April 4: Major Lance - The Monkey Time" and "Um, Um, Um, Um, Um, Um," was born on this date in 1939...

... he died on September 3, 1994.

Major Lance was born in Winterville, Mississippi. 'Major' was his real name; not a stage name. As a child, he relocated with his family to Chicago, attending Wells High School - the same school as Curtis Mayfield and Jerry Butler - taking up boxing and also singing as a member of the Five Gospel Harmonaires.

In the mid-1950s, he and singer Otis Leavill formed a group, the Floats, who broke up before recording any material. Lance became a featured dancer on a local TV show, and presenter Jim Lounsbury secured him a one-off record deal with Mercury Records, who released his single "I Got a Girl," written and produced by Curtis Mayfield, in 1959. The record was not successful.

In 1962 he signed with OKeh Records. His first single, "Delilah," also was not successful, but established his partnership with a writing and arranging team of Mayfield, Carl Davis, and Johnny Pate, often with members of Mayfield's group The Impressions on backing vocals. Together they developed a distinctive, Latin-tinged sound which epitomised "Chicago soul."

The second Okeh single, "The Monkey Time," became a #2 Billboard R&B chart and #8 pop hit in 1963. A succession of hits followed quickly, including "Hey Little Girl," "Um, Um, Um, Um, Um, Um" - which was his biggest hit, reaching #5 in the US pop chart and #40 in the UK. "The Matador" - his only hit not written by Mayfield - "Rhythm," "Sometimes I Wonder," "Come See," and "Ain't It A Shame."

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Very Best of Major Lance

In 1965, Pate left OKeh and Mayfield began to concentrate on working with his own group. Lance and Davis continued to work together, and "Too Hot To Hold" was a minor hit, but they had diminishing success before Davis in turn departed. During this period, Lance toured in the UK, where he was supported by Bluesology, a band including pianist Reggie Dwight, later known as Elton John.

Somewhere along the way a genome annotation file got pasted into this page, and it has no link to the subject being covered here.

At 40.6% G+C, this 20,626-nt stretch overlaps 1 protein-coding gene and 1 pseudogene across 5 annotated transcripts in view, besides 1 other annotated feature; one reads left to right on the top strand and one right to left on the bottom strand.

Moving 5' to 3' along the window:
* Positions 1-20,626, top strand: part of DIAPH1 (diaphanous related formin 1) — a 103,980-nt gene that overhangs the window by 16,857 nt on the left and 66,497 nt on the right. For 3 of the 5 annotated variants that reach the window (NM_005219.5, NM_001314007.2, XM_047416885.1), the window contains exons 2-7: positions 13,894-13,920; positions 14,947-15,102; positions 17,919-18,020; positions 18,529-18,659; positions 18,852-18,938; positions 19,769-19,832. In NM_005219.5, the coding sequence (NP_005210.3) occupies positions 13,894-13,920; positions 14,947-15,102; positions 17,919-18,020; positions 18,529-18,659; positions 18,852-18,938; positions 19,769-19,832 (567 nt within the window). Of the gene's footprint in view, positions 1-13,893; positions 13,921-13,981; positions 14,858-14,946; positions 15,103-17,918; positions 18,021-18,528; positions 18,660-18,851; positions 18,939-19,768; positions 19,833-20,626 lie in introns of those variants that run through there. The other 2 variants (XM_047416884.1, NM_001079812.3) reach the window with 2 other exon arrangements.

Lance then worked with country music producer Billy Sherrill in Nashville, producing another minor hit, "It's the Beat." Over the next two years he worked with several producers, with only "Without a Doubt" becoming a minor hit in 1968.

Soon afterwards Lance left OKeh and moved to Dakar Records, where he had the Top 40 R&B hit "Follow the Leader." He then moved to Mayfield's Curtom label, which resulted in his last two Top 40 R&B hits, "Stay Away From Me (I Love You too Much)" and "Must Be Love Coming Down." He left Curtom in 1971, and recorded briefly for the Volt and Columbia labels.

In 1972, he relocated to England, because of the success of his earlier records there among fans of Northern Soul who were fans of mostly rare and obscure American soul and R&B records. While in England he recorded an album, Live at the Torch, a club in Stoke on Trent, which has been described as "perhaps the best Northern Soul album ever made."

Lance returned to Atlanta in 1974, and recorded an updated disco version of "Um, Um, Um, Um, Um, Um" for Playboy Records. He set up a new label, Osiris, with former Booker T and the MG's drummer Al Jackson, but again with little success, and his career hit a downward spiral.

After recording briefly for the Motown Records subsidiary label Soul, he was convicted of cocaine possession in 1978 and served a four year prison term. On his release, he found that his recordings had become popular on the beach music circuit in the Carolinas, where he continued to undertake live performances. He recorded a comeback album, The Major's Back, and several tracks for the Kat Family label.

However, his attempts to revive his career were thwarted by a heart attack in 1987, and he made no recordings thereafter. In 1994, he gave his final triumphant performance at the Chicago Blues Festival. He died later that year at the age of 55, as a result of heart disease, in Decatur, Georgia.